This is the introduction video for a French healthcare startup called Sympad. I designed the logo and branding guidelines for the company and created the video production implementation of the brand seen here.
Ok, not quite. It's not even Thanksgiving yet, but I've managed to find some inspiration in my new home and finish my Christmas card early this year.
As usual, it's inspired by the great Art Deco racing posters of Geo Ham (and others) and this year features a 1933 Bugatti Type 59 Grand Prix racing along the canals of old Leiden.
Sunbeam 1000 hp Land Speed Record car
You know how cooking shows always seem to have a perfect version of the final cooked dish waiting in the oven? Artists need them sometimes too.
This is my “pie in the oven” for an Autodesk Sketchbook Pro demonstration that I’m giving tomorrow at the Grafisch Lyceum Rotterdam. Even though I’ll be doing a real-time walkthrough of my process for creating a digital illustration in SBP, it always helps to have a version that you know will come out right in the end. This illustration of the 1926 Land Speed Record setting Sunbeam “1000 hp” car took me about 2 hours to complete and uses various techniques that I’ll be able to highlight during my presentation if my “drawing hand” doesn’t show up when I do tomorrow afternoon.
Tricks of the trade aren’t just for celebrity chefs.
As I stepped out the customs line in Zurich, I immediately heard it over the loudspeaker, "Mr. Andrew Meehan, please come to the information desk". Regardless of how this car would turn out, it seemed that the drop off would be one of the most seamless and efficient things I'd every experienced. What I would be picking up, however, would need to prove itself. The Peugeot Partner Tepee isn't just a car with a silly name. It's a silly car with a silly name.
Based on the "popular with the plumbing crowd" Peugeot Partner panel van, the Tepee is a consumer version marketed as a low-cost, high-versatility minivan for families on a budget. What you're likely to notice first, however, is just how hideously ugly and awkward this car is - and how, in white, you will likely be mistaken for a local tradesman everywhere you go in Europe. But its utilitarian background has the benefit of ensuring this "car" will be incredibly practical. Taller than it is wide, the Partner Tepee has huge windows and a tailgate that's closer in size to a barn door than a traditional hatch. The huge cargo area immediately showed its worth as we crammed our little van to the gills with our oversized American suitcases (enough for a permanent move to Europe), with 5 fitting easily in the trunk area under the cargo cover. What I also realized is that the big stroller we'd brought along might not so easily fit back there, and I might need to utilize one of the Partner's biggest assets - the easy-fold seat. As I had seen on the introduction video online, the rear seat quickly folded up and out of the way (a la Honda Fit) and the stroller easily was on board (unfortunately, the fold-down button broke just as easily when I put the seat back up later). The floor being higher than average, loading was easy and back-injury free.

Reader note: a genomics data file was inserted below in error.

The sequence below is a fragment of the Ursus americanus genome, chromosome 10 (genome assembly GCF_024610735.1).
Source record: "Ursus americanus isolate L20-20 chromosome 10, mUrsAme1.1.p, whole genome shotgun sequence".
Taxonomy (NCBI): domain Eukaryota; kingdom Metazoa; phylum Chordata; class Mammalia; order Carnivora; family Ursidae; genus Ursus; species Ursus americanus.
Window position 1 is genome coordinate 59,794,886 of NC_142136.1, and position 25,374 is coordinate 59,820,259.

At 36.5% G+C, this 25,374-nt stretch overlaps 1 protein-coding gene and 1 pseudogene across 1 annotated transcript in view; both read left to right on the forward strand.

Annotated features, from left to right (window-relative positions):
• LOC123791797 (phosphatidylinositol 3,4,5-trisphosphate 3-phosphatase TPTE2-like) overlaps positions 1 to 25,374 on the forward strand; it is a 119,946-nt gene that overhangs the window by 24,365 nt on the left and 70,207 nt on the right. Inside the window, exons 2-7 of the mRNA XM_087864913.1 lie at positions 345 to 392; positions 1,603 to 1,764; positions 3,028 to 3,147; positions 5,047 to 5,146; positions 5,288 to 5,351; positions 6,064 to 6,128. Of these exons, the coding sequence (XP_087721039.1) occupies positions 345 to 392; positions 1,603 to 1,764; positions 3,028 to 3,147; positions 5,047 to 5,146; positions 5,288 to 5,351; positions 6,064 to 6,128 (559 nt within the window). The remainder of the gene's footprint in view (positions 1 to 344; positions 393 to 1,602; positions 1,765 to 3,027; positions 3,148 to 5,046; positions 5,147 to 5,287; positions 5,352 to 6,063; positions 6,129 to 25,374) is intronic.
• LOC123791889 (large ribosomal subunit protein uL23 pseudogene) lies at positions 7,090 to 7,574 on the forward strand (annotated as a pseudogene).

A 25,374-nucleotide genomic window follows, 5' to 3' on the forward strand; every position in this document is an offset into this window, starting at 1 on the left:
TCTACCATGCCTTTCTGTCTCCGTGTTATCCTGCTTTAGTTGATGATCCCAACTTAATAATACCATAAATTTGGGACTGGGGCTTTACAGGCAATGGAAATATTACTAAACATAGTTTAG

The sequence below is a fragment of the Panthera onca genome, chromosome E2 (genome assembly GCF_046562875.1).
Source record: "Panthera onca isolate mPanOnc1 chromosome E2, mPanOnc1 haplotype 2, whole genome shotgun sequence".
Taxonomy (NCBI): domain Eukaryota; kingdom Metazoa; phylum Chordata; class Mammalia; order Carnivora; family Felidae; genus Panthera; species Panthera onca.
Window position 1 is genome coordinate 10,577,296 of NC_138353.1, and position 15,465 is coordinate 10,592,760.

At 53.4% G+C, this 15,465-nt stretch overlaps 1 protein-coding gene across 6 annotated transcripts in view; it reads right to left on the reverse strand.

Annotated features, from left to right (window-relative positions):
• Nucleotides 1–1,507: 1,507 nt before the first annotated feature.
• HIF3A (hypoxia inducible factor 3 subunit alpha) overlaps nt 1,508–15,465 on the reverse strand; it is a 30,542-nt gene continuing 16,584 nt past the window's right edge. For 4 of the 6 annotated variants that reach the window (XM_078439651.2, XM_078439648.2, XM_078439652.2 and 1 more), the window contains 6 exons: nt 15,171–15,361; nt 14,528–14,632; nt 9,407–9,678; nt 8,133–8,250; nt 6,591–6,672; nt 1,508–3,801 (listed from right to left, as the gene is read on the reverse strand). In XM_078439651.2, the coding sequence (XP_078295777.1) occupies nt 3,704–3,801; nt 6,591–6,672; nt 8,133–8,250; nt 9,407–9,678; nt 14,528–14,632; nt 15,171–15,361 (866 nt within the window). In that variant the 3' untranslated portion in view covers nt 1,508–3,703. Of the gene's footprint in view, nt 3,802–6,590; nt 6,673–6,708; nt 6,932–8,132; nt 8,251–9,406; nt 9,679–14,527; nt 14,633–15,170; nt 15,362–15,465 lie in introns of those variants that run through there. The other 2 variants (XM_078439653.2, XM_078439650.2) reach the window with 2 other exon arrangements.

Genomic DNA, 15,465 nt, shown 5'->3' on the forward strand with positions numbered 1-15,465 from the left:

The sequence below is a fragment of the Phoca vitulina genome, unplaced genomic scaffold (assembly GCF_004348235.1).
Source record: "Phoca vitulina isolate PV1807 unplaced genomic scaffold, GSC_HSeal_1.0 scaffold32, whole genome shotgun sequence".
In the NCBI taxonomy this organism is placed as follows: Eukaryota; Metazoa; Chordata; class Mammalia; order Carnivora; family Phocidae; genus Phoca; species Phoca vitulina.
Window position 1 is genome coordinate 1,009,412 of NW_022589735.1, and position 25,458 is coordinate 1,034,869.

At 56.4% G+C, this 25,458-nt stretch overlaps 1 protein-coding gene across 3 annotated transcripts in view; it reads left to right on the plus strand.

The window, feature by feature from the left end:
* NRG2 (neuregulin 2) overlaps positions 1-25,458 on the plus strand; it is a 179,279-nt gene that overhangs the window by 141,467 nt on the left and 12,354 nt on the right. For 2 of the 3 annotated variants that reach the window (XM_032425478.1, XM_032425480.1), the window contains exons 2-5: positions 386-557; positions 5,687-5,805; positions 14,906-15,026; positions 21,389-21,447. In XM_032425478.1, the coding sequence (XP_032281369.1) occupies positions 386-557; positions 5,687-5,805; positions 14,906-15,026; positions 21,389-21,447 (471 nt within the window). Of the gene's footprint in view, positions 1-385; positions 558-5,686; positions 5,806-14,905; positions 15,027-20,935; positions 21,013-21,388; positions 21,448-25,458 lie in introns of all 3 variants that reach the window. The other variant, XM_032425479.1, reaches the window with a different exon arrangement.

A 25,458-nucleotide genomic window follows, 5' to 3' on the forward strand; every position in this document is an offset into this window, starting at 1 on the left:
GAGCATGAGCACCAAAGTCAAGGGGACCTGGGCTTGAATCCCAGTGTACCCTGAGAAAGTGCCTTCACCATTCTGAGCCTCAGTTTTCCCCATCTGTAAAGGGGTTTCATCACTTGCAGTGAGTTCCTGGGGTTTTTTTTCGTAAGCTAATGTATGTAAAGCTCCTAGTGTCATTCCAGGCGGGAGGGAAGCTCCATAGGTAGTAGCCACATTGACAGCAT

The high load floor means the driving position is somewhat like sitting on a bar stool with a steering wheel in your lap, but it wasn't uncomfortable on the hour-long drive. The adjustments seem quite limited, but I haven't had much chance to further inspect the layout to see if maybe there's something else hidden deep within the slightly confusing French ergonomics. Once out of the airport (and fueled up with diesel for the long trip to come), the 90bhp diesel engine surprised me with admirable low-end grunt, and although it quickly became a bit rough and noisy at highway speeds, it had no problems keeping up with Swiss highway traffic. So far, I'm pretty indifferent to my Partner Tepee. It's tall, ugly, and strange, but has enough personality and "Frenchness" to possibly convert me. There will lots more driving to come, and many more bags to carry in the month I have the car.
Check back soon for more updates from the Tepee.